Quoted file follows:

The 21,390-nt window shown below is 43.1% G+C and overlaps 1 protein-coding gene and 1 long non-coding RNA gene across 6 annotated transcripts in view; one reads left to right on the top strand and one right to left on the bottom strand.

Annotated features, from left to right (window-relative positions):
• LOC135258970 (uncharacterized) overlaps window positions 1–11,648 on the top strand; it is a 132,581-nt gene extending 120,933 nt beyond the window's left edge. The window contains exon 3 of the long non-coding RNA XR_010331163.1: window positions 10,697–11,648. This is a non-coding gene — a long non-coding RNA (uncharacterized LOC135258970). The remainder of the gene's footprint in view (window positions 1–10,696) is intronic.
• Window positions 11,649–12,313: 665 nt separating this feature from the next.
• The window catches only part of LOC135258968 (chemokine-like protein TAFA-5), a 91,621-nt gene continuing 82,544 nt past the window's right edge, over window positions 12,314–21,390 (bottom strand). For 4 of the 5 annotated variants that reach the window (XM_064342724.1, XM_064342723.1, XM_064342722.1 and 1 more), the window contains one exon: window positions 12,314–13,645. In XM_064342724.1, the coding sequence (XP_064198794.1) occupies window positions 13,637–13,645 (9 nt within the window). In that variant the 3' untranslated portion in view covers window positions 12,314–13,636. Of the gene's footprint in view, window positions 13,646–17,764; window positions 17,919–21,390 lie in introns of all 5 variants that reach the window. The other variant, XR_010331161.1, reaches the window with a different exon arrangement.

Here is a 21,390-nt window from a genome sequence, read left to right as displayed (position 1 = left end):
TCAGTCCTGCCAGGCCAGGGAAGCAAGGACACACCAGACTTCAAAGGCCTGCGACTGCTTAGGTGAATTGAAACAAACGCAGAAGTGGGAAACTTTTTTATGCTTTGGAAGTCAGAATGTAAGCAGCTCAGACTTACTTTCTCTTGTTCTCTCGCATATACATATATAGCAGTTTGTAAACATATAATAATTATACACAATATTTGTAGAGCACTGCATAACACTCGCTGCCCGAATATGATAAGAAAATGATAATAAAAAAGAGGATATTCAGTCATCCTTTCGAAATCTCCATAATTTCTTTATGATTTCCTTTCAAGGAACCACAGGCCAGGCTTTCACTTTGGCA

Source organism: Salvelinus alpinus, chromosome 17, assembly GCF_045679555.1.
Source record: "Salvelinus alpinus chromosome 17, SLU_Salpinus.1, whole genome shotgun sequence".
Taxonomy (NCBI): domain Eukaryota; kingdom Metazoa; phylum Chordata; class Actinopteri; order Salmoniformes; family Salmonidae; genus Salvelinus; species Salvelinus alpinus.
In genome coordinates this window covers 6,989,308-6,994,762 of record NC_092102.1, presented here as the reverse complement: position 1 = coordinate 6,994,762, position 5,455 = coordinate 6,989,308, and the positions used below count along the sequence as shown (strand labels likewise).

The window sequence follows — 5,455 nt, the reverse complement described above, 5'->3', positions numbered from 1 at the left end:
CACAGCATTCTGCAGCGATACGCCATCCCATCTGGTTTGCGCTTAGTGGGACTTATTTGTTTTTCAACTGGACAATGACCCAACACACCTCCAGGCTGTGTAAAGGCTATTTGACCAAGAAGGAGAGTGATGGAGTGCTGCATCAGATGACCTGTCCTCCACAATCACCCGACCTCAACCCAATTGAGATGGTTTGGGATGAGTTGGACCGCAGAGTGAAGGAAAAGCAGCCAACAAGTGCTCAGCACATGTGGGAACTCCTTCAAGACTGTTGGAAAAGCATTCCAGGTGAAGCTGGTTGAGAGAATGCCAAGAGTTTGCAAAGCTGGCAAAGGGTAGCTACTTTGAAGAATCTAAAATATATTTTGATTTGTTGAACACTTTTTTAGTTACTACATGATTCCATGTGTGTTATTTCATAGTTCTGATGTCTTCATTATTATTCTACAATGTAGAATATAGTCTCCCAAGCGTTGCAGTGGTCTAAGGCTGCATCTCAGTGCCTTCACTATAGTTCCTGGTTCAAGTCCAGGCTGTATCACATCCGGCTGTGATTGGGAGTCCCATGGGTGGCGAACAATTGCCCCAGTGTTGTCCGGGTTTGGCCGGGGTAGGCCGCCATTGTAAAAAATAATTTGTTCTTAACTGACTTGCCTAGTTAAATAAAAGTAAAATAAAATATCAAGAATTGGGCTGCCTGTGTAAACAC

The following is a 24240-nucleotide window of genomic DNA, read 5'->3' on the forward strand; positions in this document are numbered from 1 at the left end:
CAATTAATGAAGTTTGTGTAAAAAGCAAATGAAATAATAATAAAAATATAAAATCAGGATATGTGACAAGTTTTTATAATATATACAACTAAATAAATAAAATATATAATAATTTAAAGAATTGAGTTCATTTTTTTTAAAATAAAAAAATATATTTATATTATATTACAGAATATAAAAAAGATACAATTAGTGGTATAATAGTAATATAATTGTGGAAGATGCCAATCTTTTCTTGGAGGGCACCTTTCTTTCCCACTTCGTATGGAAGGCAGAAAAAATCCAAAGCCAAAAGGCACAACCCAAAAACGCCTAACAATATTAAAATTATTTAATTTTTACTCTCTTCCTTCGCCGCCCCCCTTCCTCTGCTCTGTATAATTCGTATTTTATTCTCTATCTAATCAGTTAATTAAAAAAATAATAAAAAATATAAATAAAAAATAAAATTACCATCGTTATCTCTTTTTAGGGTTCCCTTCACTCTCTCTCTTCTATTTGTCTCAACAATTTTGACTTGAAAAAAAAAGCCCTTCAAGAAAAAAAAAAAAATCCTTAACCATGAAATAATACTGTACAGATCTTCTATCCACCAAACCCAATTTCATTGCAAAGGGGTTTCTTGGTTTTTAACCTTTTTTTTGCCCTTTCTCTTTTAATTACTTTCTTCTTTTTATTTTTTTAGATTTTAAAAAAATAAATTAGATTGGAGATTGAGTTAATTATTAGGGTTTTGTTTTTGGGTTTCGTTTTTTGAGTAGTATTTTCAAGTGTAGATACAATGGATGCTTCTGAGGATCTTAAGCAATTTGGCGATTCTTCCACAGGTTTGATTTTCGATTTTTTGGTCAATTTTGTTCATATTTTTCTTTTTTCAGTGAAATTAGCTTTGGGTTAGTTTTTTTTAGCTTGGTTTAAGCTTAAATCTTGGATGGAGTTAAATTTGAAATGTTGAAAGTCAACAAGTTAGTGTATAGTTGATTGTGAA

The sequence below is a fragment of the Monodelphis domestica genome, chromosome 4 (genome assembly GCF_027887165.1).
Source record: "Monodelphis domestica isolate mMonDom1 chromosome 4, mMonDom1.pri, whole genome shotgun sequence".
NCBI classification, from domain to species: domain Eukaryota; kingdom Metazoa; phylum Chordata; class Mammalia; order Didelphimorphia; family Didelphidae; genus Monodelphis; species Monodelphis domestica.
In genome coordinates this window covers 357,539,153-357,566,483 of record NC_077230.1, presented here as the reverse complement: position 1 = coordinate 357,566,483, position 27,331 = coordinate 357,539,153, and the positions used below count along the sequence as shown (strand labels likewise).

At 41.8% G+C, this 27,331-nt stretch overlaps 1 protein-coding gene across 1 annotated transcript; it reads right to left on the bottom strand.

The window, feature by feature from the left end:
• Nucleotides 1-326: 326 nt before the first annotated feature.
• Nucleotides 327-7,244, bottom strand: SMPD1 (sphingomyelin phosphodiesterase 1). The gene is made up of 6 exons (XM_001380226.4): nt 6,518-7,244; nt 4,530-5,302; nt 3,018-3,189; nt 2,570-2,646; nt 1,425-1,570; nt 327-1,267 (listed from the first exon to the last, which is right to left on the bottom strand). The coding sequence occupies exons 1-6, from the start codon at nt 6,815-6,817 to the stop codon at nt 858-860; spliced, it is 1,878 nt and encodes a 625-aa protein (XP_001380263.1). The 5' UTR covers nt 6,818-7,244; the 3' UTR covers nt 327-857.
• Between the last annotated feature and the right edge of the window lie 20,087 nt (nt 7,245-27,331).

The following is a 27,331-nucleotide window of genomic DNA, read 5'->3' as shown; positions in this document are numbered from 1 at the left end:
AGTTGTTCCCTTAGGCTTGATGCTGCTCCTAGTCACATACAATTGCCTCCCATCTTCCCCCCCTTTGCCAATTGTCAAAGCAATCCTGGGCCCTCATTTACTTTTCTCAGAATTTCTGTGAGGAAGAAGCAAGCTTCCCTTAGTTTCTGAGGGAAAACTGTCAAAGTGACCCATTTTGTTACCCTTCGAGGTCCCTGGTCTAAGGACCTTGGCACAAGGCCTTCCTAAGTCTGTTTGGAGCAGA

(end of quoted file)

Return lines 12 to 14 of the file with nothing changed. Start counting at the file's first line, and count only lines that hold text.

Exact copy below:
The window sequence follows — 5,455 nt, the reverse complement described above, 5'->3', positions numbered from 1 at the left end:
CACAGCATTCTGCAGCGATACGCCATCCCATCTGGTTTGCGCTTAGTGGGACTTATTTGTTTTTCAACTGGACAATGACCCAACACACCTCCAGGCTGTGTAAAGGCTATTTGACCAAGAAGGAGAGTGATGGAGTGCTGCATCAGATGACCTGTCCTCCACAATCACCCGACCTCAACCCAATTGAGATGGTTTGGGATGAGTTGGACCGCAGAGTGAAGGAAAAGCAGCCAACAAGTGCTCAGCACATGTGGGAACTCCTTCAAGACTGTTGGAAAAGCATTCCAGGTGAAGCTGGTTGAGAGAATGCCAAGAGTTTGCAAAGCTGGCAAAGGGTAGCTACTTTGAAGAATCTAAAATATATTTTGATTTGTTGAACACTTTTTTAGTTACTACATGATTCCATGTGTGTTATTTCATAGTTCTGATGTCTTCATTATTATTCTACAATGTAGAATATAGTCTCCCAAGCGTTGCAGTGGTCTAAGGCTGCATCTCAGTGCCTTCACTATAGTTCCTGGTTCAAGTCCAGGCTGTATCACATCCGGCTGTGATTGGGAGTCCCATGGGTGGCGAACAATTGCCCCAGTGTTGTCCGGGTTTGGCCGGGGTAGGCCGCCATTGTAAAAAATAATTTGTTCTTAACTGACTTGCCTAGTTAAATAAAAGTAAAATAAAATATCAAGAATTGGGCTGCCTGTGTAAACAC

The following is a 24240-nucleotide window of genomic DNA, read 5'->3' on the forward strand; positions in this document are numbered from 1 at the left end: